Born in Lódz, Poland in 1905 to Polish-Lithuanian parents, Vytautas Bacevicius moved to be with his father in Kaunas, Lithuania at the age of 21. The other three children remained in Poland with their mother, one of his sisters becoming the well-known pianist and composer Grazyna Bacewicz (the Polish spelling of the family name). Becoming a virtuoso pianist he travelled widely in Europe and also studied in Paris. He found himself performing in Argentina when the Germans invaded Lithuania. This rendered him an exile which he remained for the rest of his life. One would have thought that fortune had smiled on him given that the kind of avant-garde music he wrote would not have been tolerated in what became Soviet Lithuania after 1945. In fact he was living in New York. Unfortunately for him he struggled, mostly unsuccessfully, to have his music recognised and performed, let alone recorded. He even experienced problems being an alien. He never achieved the status of US citizen and was in danger of deportation. It is unclear as to why this should have been the case when one considers all the composers from Europe who flocked there after the war and who did well. In any event that explains why this disc is the first complete recording of these works and the first ever recording of four of them. For me, as with so much ‘modern’ music, it takes a little time to attune my ear to accept it. However, there are considerable rewards to be gained once it has. At that stage I was a positive convert eager to seek out other recordings of his music, some of which are detailed in the booklet notes. The music can appear strident and spiky at first but this feeling lessens with repeated listening. You then wonder why you’d thought it difficult in the first place. Bacevicius spent much time settling on a style of his own having examined and rejected many other contemporary styles such as Schoenberg’s twelve-tone music, serialism (Nono, Berio) and aleatoricism – the music of chance (John Cage, Stockhausen and Boulez). He can in fact be more easily identified in terms of influence by Scriabin and Varèse, whom he greatly admired. The Premier mot is certainly Scriabinesque in character. As an early work it is easier to come to terms with than some of the later ones. The Deuxième mot, the only one for organ as well as the longest, is easier on the ear from the start. This is probably due to the nature of the organ which has a less harsh sound than the piano can have when music of this kind is played. Its magisterial sounds seem to smooth off any harsher resonances the piano may have. For detailed analysis of the way these works are constructed the notes by Malcolm MacDonald are extremely helpful and thorough. The Deuxième mot was not published until 2004 which fact only serves to underline the difficulties Bacevicius had in having his music recognised. It is a great shame and one that reflects badly on a ‘musical establishment’ that couldn’t bring itself to give the music a chance. The Deuxième mot is very tuneful and could be the best way to get into this disc as a whole. Following quickly on, the Troisième mot is immediately more accessible as if one’s ears have been broken in by the soft, rounded tones of the organ. In fact to quote MacDonald’s notes it has ‘the most regular, almost neo-classical, rhythmic profile. It puts one in mind to some extent of the keyboard works of Prokofiev and Leo Ornstein’. Yet again this work remained unperformed and unpublished until 2006, despite having been written in 1935 – what a disgrace. This was the same for the Quatrième mot, the last written prior to Bacevicius’s enforced exile. It remained unperformed until late 2005, thanks to the principal pianist on this disc Gabrielius Alekna. Once again after a few hearings this work is nowhere near as complicated as it first appears. It again recalls Scriabin, a composer who today causes no alarms to most people, unlike the time when his works first saw light of day. The Cinquième mot similarly holds no difficulty once heard a few times. It was written in New York in 1956, but remained unpublished during the composer’s lifetime. Like the Quatrième, Cinquièmes mots is especially Scriabinesque in character. Considering that the Sixième mot is more wayward in nature than the previous ones it is surprising to learn that not only did Bacevicius play it in public fairly often he also recorded in 1966 on a Delta Corporation LP. It was published too by Mercury Music Corporation in 1967. This indeed begs the question as to why the previous four had such a hard time of it. The Septième mot, the only one written for two pianos and the only one to contain more than one movement, was composed in 1966, receiving, as far as is known, its first performance in Vilnius in 1984. As MacDonald explains in the notes, this work is akin to the late Messiaen of the Catalogue d’oiseaux. It certainly contains some fearsomely challenging piano playing that is mysterious and exciting by turns. It is a fitting climax to this disc of undeservedly neglected works by a composer who, as MacDonald explains, achieved the forging of ‘... a genuinely individual idiom, and creating music of such uncompromising radicalism, energy and – yes elegance ...’ No-one who enjoys Scriabin and Messiaen not to mention Boulez, Cage, Stockhausen and Conlon Nancarrow, should shy away from giving this a listen. Others who may feel afraid to try it could find, as I did, that their music appreciation has undergone a further stretching from which they will emerge with great admiration for a composer who ploughed a true independent musical furrow and with a new view of ‘modern music’. The performers on this disc show that they have come to respect this neglected composer and have done him sterling service in the process. Toccata are to be congratulated for championing this composer and others should follow suit.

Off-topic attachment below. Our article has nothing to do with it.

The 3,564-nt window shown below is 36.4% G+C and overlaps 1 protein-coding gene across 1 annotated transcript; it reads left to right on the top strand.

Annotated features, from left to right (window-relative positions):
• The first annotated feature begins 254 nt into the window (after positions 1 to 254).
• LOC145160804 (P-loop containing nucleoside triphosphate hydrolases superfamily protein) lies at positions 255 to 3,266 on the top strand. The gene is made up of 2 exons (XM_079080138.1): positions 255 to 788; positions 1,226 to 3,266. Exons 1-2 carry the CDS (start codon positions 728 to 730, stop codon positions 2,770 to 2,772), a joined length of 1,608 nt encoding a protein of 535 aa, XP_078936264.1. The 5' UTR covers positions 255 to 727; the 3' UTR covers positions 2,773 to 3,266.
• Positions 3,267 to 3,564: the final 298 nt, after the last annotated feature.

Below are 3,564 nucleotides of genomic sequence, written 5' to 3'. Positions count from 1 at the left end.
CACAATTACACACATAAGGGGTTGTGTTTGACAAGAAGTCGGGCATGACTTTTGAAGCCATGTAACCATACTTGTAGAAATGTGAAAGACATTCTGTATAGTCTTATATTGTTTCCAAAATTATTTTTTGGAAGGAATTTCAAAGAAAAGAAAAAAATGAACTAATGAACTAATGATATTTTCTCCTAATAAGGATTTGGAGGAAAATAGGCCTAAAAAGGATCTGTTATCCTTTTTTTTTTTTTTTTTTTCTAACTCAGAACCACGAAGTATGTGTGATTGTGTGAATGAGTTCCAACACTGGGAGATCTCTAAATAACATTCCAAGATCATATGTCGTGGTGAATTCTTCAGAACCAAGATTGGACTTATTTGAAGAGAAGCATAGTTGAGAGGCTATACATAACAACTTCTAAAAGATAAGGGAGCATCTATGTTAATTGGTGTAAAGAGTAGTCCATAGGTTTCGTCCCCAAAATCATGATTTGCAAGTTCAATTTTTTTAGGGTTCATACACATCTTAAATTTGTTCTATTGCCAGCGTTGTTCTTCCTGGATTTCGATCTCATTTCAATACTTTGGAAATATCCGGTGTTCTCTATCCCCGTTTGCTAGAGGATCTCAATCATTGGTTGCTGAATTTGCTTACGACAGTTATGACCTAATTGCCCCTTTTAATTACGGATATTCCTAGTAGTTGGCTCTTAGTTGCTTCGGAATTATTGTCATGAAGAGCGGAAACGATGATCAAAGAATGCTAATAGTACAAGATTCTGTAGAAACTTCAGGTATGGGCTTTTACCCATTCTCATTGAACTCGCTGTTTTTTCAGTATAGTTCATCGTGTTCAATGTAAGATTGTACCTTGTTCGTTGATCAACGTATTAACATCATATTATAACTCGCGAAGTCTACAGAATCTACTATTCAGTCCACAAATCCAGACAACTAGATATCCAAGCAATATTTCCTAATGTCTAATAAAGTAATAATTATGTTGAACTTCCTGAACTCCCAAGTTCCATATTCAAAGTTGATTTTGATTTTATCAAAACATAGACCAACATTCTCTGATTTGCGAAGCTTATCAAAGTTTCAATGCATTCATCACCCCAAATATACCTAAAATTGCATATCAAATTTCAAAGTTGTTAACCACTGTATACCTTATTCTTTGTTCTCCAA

Steve Arloff